Adventures in homelabbing and other goofy computer stuff.
2019-12-20 - I recently got my hands on a Ryzen chip. I’m going go test how well it works with the stuff below and see if I can’t come up with a better, cheaper ingest machine. I’m curious as to how well that $50 Athalon machine would handle pulling all of this off, as that’d make a strong case for a sub $200 ITX build that could fit in a bookbag and eliminate the need for us having a big tower on stage all the time.
2019-12-20 - I’ve gotten a lot of requests for a follow up. Glad to help! I’m finally getting around to writing the follow up posts and they should hopefully be up in a week or two.
Up until this point, I’ve been using my Guacamole server to SSH in to my web server and edit my posts using Vim. I use VSCode for basically everything else, so it’d be way more convenient to edit my posts in that, and then use git to push them to my server and have Jekyll automatically rebuild the site. Having the option to use HTTP as well as SSH is preferable considering I do a lot of work away from my main laptop, and SSH isn’t always an option.
I’m going to assume you already have a working nginx installation. There are a lot of other tutorials out there that explain this better than I could. I’d suggest this one from DigitalOcean. You’ll also need git installed. If you don’t have it, run:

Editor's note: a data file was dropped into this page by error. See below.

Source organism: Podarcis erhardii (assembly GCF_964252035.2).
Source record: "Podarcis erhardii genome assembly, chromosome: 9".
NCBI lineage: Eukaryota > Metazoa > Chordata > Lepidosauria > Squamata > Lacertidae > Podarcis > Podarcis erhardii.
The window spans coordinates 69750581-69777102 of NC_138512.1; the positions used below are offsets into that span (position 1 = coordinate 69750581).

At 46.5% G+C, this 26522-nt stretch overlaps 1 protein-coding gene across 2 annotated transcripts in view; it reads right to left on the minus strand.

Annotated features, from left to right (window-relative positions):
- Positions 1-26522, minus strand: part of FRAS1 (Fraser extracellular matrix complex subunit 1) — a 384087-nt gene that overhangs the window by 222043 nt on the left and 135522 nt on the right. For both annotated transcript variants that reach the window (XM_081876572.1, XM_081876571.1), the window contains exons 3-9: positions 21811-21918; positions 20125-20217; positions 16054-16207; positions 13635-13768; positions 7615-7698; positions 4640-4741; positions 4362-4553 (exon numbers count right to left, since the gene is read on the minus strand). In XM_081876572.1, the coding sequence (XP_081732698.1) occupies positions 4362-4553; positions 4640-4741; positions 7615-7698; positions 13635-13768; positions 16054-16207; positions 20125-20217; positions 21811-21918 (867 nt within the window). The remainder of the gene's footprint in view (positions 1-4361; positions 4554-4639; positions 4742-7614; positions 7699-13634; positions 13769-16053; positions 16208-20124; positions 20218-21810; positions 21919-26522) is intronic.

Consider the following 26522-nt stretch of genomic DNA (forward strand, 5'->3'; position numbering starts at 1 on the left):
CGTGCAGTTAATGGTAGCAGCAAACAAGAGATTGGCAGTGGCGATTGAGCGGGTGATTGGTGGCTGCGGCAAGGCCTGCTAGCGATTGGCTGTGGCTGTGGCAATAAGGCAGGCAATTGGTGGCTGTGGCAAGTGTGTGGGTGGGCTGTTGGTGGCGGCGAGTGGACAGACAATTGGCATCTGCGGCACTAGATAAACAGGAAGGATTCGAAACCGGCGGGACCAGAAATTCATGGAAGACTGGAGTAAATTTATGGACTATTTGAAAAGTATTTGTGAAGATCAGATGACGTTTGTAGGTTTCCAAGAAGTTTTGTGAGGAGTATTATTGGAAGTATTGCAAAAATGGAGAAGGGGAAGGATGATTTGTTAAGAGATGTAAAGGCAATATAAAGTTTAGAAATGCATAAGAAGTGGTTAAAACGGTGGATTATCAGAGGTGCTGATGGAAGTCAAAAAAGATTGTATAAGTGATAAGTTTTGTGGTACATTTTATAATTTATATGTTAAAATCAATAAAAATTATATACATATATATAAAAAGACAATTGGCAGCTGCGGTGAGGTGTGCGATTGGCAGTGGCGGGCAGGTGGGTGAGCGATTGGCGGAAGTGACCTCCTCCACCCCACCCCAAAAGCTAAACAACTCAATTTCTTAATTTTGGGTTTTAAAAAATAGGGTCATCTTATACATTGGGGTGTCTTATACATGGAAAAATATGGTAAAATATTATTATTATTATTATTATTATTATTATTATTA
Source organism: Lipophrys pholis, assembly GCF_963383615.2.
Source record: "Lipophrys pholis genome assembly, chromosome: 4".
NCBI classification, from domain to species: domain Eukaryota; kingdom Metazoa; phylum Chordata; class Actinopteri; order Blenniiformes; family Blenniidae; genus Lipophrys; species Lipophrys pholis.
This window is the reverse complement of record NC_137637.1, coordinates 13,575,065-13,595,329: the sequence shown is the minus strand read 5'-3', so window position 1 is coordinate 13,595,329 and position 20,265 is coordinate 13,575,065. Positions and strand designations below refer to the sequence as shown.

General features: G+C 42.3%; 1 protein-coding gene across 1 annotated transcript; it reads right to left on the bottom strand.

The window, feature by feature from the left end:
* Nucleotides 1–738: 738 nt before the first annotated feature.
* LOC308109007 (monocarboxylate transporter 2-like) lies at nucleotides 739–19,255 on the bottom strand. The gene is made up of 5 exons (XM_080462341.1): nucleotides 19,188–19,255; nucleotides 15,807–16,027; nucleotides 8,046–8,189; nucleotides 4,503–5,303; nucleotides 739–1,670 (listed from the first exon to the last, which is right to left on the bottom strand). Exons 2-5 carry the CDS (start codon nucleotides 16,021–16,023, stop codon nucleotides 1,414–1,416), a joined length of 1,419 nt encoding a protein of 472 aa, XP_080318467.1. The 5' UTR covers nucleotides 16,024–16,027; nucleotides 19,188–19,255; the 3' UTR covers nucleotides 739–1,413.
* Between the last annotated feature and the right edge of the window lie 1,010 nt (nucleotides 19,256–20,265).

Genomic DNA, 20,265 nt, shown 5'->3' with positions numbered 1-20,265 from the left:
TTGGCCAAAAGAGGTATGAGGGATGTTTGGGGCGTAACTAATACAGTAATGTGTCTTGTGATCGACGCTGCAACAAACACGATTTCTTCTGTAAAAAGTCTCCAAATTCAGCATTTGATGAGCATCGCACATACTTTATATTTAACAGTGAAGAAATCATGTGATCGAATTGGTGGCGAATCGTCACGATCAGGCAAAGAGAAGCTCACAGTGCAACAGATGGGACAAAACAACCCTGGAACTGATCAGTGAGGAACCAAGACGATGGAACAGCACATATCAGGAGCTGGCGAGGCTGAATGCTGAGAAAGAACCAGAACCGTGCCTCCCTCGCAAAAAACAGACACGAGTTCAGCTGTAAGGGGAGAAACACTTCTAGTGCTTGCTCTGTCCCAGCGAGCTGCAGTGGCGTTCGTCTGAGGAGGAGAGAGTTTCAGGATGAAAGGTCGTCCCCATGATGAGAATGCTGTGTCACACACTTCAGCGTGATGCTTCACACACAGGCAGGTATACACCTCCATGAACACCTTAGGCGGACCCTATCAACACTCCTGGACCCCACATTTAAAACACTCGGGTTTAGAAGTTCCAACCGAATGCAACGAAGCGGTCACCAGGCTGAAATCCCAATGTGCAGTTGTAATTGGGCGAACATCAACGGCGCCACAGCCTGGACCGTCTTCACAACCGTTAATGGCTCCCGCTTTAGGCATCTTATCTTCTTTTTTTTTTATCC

yum install git-core
To start, you’ll want to get a git directory set up. I chose to use /var/git as my root. htpasswd will generate an htpasswd file for something to authenticate against.
mkdir /var/git htpasswd -c /etc/nginx/htpasswd <user name> chown -R nginx:nginx /var/git chmod 700 /etc/nginx/htpasswd
CentOS 7 doesn’t offer fcgiwrap in its repos, so we’ll have to build it from source.
yum install fcgi-devel spawn-fcgi git clone https://github.com/gnosek/fcgiwrap.git cd fcgiwrap autoreconf -i ./configure make make install
fcgiwrap should have compiled and should now exist at /usr/local/sbin/fcgiwrap. Now we need to configure /etc/sysconfig/spawn-fcgi to start fcgiwrap.
It begins. I’m finally getting to a point that I’d consider “ready”. So currently, I have three servers set up as virtualization hosts with XCP-ng. I was planning on using ESXi, but XCP-ng offers me the option to run the latest version on nearly any piece of kit I throw at it without having to worry about version incompatibility and the like. Had I gone with ESXi, I’d have the PE1900 on 4.x and the other two on 5.5, missing out on all the relevant features added in 6.x. Nope. I try to run the PE1900 as little as possible because even with the L5335s I dropped in there, it still slurps power like crazy. The rack and rails are in the mail, so the R310 and my networking gear can finally move from their temporary home on or next to an old end table I have down in the basement to their permanent home in the laundry room. I’m sure the girl will appreciate not having a line hanging out of a ceiling tile to get the AP over to the router anymore.
As it stands right now, I’m okay with how things are, for the most part. Since I’m on a pretty stringent budget, I’m limited on expansion, but there’s only a few more pieces I want to add before I’d consider the setup to be the ideal minimum.